Foam: Better to Recycle or Ban?

Americans throw away some 25 billion Styrofoam cups annually, according to the EPA. Five centuries from now, foam coffee cups and other Styrofoam will still be taking up space in landfills. (istock)

Americans throw away some 25 billion Styrofoam cups annually, according to the EPA. Five centuries from now, foam coffee cups and other Styrofoam will still be taking up space in landfills. (istock)

Critics say Rhode Island’s new limited Styrofoam recycling program could hinder future efforts to ban the material.

By KEVIN PROFT/ecoRI News staff

JOHNSTON, R.I. — Food-service and rigid-packaging polystyrene foam, commonly known as Styrofoam, is now recyclable in Rhode Island. This material still isn’t accepted in curbside recycling bins, but is recycled when properly sorted and driven to the Central Landfill’s small-vehicle disposal area.

This new program is the result of a partnership between the Rhode Island Resource Recovery Corporation (RIRRC), the state’s waste management agency, and the Dart Container Corp., a large foodservice packaging manufacturer. Dart Container manages or partners on 85 Styrofoam drop-off locations nationwide.

RIRRC stores foam delivered to its drop-off location in large containers, according to Christine Cassidy, recycling manager for Dart Container. About once a month, Dart Container collects the foam from RIRRC — using a delivery truck already in the area — and backhauls the material to its manufacturing and recycling facility in Leola, Pa. The foam is turned into pellets, then sold to manufacturers of non-food-grade items such as picture frames or crown molding.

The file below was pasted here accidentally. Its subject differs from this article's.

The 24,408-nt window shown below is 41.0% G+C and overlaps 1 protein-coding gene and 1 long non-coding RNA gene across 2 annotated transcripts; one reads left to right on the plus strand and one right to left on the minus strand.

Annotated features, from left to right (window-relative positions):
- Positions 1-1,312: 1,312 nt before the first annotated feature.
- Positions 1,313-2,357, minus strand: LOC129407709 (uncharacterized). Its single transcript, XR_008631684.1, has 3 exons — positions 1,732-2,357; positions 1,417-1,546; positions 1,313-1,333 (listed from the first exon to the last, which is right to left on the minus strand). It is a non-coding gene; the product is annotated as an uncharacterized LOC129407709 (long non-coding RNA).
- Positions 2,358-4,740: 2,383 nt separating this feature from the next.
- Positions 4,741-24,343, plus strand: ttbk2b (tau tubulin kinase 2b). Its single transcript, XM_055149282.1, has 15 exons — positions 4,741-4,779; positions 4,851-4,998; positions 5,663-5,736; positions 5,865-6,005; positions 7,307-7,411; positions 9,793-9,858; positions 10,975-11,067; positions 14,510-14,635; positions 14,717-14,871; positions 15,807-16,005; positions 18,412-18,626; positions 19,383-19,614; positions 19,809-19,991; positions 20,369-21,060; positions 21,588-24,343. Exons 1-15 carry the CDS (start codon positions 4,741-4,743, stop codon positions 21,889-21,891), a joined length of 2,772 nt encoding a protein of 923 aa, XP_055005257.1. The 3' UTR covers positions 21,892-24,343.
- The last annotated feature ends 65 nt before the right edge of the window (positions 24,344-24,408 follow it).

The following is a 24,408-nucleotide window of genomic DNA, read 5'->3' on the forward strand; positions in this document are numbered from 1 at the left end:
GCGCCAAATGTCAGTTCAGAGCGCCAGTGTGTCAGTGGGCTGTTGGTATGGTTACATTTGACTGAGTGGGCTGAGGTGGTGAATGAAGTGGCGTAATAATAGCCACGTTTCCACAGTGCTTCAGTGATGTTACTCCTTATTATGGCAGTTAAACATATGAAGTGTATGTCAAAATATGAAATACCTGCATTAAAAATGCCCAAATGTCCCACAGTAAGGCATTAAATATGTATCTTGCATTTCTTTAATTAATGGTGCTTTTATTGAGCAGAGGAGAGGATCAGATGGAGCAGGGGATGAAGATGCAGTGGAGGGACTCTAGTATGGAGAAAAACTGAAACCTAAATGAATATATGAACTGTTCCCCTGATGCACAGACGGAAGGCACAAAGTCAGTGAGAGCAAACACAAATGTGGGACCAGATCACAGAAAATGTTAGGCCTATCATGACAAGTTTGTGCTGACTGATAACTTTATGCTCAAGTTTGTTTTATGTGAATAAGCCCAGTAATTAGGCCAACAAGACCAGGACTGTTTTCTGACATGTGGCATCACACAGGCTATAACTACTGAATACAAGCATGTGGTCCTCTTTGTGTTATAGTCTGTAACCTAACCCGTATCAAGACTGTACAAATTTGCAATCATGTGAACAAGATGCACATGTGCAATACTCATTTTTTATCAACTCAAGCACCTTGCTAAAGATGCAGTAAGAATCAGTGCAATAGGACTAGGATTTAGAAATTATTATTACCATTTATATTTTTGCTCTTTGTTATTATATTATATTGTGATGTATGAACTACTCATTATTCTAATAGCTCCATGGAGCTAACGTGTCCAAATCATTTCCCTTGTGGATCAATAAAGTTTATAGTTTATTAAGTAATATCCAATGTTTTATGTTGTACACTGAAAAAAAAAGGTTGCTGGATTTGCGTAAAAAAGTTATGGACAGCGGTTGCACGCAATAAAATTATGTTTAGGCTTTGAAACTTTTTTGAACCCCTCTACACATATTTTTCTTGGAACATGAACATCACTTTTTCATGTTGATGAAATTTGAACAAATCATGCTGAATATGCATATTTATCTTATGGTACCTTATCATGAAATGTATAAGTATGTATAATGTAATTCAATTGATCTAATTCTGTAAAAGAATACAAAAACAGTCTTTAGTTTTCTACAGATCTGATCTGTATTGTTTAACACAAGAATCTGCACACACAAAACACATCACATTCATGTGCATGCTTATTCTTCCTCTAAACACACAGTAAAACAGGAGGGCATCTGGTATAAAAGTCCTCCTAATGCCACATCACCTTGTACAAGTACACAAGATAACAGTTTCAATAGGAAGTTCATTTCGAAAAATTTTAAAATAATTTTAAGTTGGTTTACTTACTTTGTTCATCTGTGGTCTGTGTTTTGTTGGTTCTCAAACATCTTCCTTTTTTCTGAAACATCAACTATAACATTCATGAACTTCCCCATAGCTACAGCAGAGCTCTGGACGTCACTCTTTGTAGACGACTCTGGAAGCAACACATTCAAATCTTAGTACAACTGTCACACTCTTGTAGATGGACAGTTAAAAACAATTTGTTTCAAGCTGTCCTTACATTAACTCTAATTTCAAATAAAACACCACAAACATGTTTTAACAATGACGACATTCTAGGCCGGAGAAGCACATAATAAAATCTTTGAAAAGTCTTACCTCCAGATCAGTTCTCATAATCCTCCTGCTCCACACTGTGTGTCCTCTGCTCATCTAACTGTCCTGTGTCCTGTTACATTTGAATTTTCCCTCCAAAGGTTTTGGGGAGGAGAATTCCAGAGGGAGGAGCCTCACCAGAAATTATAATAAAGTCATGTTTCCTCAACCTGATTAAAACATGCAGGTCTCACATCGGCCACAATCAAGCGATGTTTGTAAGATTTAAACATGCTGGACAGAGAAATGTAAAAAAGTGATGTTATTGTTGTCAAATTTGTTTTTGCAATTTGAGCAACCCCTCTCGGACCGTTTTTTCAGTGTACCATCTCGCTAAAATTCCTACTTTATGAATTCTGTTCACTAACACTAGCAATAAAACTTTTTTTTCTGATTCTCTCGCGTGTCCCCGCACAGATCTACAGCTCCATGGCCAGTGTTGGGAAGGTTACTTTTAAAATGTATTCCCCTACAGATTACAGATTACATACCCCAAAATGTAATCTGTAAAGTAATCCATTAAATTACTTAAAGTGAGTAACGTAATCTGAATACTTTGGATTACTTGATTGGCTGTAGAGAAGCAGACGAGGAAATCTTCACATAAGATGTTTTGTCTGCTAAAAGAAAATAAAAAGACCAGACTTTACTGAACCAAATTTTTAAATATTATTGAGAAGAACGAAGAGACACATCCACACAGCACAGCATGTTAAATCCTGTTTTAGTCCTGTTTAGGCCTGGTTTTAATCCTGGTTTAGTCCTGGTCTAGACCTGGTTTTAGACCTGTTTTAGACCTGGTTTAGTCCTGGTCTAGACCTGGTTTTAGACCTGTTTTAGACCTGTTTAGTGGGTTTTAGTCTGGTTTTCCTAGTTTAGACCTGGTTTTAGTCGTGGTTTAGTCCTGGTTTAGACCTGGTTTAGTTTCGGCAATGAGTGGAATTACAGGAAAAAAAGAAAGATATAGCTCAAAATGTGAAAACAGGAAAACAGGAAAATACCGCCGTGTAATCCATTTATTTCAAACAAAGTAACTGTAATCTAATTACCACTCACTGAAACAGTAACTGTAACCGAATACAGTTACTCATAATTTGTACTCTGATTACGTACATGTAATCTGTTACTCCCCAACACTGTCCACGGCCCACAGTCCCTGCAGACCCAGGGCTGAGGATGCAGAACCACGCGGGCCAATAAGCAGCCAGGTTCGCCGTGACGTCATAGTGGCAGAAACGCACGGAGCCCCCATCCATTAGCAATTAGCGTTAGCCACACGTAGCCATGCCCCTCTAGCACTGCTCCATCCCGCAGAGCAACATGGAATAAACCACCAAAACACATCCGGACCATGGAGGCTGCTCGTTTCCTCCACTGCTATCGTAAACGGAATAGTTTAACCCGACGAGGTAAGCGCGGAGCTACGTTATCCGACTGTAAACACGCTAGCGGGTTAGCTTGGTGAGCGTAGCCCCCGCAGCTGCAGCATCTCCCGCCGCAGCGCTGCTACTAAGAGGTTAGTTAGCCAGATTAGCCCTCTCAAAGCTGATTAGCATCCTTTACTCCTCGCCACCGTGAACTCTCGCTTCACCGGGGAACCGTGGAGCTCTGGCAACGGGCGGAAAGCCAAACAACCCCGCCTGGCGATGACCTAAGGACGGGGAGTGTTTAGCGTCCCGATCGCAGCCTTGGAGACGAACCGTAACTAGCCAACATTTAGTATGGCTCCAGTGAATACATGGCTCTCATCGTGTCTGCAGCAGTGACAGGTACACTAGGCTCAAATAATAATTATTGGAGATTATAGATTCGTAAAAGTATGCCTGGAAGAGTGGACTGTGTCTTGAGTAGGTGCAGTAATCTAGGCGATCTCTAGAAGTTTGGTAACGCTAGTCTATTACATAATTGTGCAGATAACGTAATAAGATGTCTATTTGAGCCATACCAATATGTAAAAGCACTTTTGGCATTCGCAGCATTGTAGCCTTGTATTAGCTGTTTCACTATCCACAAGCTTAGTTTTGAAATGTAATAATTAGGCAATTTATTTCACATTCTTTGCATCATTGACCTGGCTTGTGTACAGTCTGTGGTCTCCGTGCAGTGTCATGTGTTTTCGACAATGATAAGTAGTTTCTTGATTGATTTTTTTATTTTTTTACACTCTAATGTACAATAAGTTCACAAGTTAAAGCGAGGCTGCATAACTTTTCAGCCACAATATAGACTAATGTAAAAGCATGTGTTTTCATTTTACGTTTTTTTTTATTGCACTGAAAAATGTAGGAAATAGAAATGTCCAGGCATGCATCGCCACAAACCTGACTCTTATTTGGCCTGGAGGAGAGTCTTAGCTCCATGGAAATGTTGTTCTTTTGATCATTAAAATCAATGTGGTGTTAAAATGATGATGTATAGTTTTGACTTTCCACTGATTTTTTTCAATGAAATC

The foam recycling program has been surprisingly popular, according to Sarah Kite, RIRRC’s director of recycling services. When the program launched earlier this year, foam was stored in a single container, but a second container was soon added to keep up with the amount of Styrofoam being delivered to the Central Landfill, Kite said.

More foam could be collected if the recycling program were marketed to businesses that generate high volumes of foam waste, Kite said. That said, RIRRC is hesitant to expand the program because there is a limit to how much foam Dart Container can haul. If too much foam is collected, the program could be overwhelmed, she said.

Despite its popularity, the new program only diverts a small fraction of Rhode Island’s Styrofoam from the landfill because it relies on people driving this waste to a solitary drop-off location.

“Ideally, we would have more drop-off locations,” said Kite, noting that such an expansion would require a local foam recycler or hauler. For now, the program’s expansion is dependent on Dart Container’s capacity to backhaul foam from Rhode Island to Pennsylvania, she said.

Rhode Island’s new Styrofoam recycling program doesn’t accept packing peanuts and spongy foam, and foodservice foam, such as coffee cups and food trays, must be bagged separately. (RIRRC)

Rhode Island’s new Styrofoam recycling program doesn’t accept packing peanuts and spongy foam, and foodservice foam, such as coffee cups and food trays, must be bagged separately. (RIRRC)

Recycling foam
Styrofoam is about 95 percent air, which makes it inexpensive to produce and ship, and attractive to companies that need cheap food packaging or lightweight packaging to protect products during shipping.

This fact also makes foam unattractive to recycle. Foam can be recycled, but collecting it and transporting it to a recycling facility is generally not economical for haulers — after all, they’re transporting mostly air. According to Dart Container’s website, the recyclable material in a full 48-foot-long trailer of loose foam only weighs about a thousand pounds.